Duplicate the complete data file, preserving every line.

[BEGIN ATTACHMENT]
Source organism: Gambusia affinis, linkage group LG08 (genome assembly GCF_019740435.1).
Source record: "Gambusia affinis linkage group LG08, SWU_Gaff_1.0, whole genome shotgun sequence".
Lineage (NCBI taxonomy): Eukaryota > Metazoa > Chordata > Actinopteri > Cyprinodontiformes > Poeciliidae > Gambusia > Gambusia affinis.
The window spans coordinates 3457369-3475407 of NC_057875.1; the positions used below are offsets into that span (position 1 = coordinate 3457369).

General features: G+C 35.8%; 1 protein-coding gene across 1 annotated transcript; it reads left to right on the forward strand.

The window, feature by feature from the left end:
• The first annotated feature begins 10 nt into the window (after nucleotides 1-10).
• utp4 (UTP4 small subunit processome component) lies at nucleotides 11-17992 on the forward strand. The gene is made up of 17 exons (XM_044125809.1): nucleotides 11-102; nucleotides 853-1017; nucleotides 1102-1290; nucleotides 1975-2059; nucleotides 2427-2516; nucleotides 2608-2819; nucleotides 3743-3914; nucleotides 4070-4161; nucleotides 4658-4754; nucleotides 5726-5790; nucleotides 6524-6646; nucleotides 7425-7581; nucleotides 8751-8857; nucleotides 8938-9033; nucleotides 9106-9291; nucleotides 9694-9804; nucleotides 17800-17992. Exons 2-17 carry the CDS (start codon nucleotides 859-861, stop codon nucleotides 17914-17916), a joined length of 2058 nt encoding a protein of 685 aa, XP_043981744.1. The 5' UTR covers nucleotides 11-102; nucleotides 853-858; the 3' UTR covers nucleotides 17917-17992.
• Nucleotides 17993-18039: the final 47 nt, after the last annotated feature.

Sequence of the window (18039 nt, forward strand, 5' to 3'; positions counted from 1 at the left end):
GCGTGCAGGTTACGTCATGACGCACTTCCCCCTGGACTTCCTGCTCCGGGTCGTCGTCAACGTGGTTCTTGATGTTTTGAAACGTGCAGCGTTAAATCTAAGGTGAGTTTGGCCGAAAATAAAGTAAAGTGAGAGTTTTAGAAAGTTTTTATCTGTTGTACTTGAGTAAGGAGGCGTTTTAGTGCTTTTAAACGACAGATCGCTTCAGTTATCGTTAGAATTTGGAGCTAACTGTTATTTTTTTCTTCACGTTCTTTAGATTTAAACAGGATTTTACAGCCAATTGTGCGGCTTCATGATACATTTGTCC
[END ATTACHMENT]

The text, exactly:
Source organism: Gambusia affinis, linkage group LG08 (genome assembly GCF_019740435.1).
Source record: "Gambusia affinis linkage group LG08, SWU_Gaff_1.0, whole genome shotgun sequence".
Lineage (NCBI taxonomy): Eukaryota > Metazoa > Chordata > Actinopteri > Cyprinodontiformes > Poeciliidae > Gambusia > Gambusia affinis.
The window spans coordinates 3457369-3475407 of NC_057875.1; the positions used below are offsets into that span (position 1 = coordinate 3457369).

General features: G+C 35.8%; 1 protein-coding gene across 1 annotated transcript; it reads left to right on the forward strand.

The window, feature by feature from the left end:
• The first annotated feature begins 10 nt into the window (after nucleotides 1-10).
• utp4 (UTP4 small subunit processome component) lies at nucleotides 11-17992 on the forward strand. The gene is made up of 17 exons (XM_044125809.1): nucleotides 11-102; nucleotides 853-1017; nucleotides 1102-1290; nucleotides 1975-2059; nucleotides 2427-2516; nucleotides 2608-2819; nucleotides 3743-3914; nucleotides 4070-4161; nucleotides 4658-4754; nucleotides 5726-5790; nucleotides 6524-6646; nucleotides 7425-7581; nucleotides 8751-8857; nucleotides 8938-9033; nucleotides 9106-9291; nucleotides 9694-9804; nucleotides 17800-17992. Exons 2-17 carry the CDS (start codon nucleotides 859-861, stop codon nucleotides 17914-17916), a joined length of 2058 nt encoding a protein of 685 aa, XP_043981744.1. The 5' UTR covers nucleotides 11-102; nucleotides 853-858; the 3' UTR covers nucleotides 17917-17992.
• Nucleotides 17993-18039: the final 47 nt, after the last annotated feature.

Sequence of the window (18039 nt, forward strand, 5' to 3'; positions counted from 1 at the left end):
GCGTGCAGGTTACGTCATGACGCACTTCCCCCTGGACTTCCTGCTCCGGGTCGTCGTCAACGTGGTTCTTGATGTTTTGAAACGTGCAGCGTTAAATCTAAGGTGAGTTTGGCCGAAAATAAAGTAAAGTGAGAGTTTTAGAAAGTTTTTATCTGTTGTACTTGAGTAAGGAGGCGTTTTAGTGCTTTTAAACGACAGATCGCTTCAGTTATCGTTAGAATTTGGAGCTAACTGTTATTTTTTTCTTCACGTTCTTTAGATTTAAACAGGATTTTACAGCCAATTGTGCGGCTTCATGATACATTTGTCC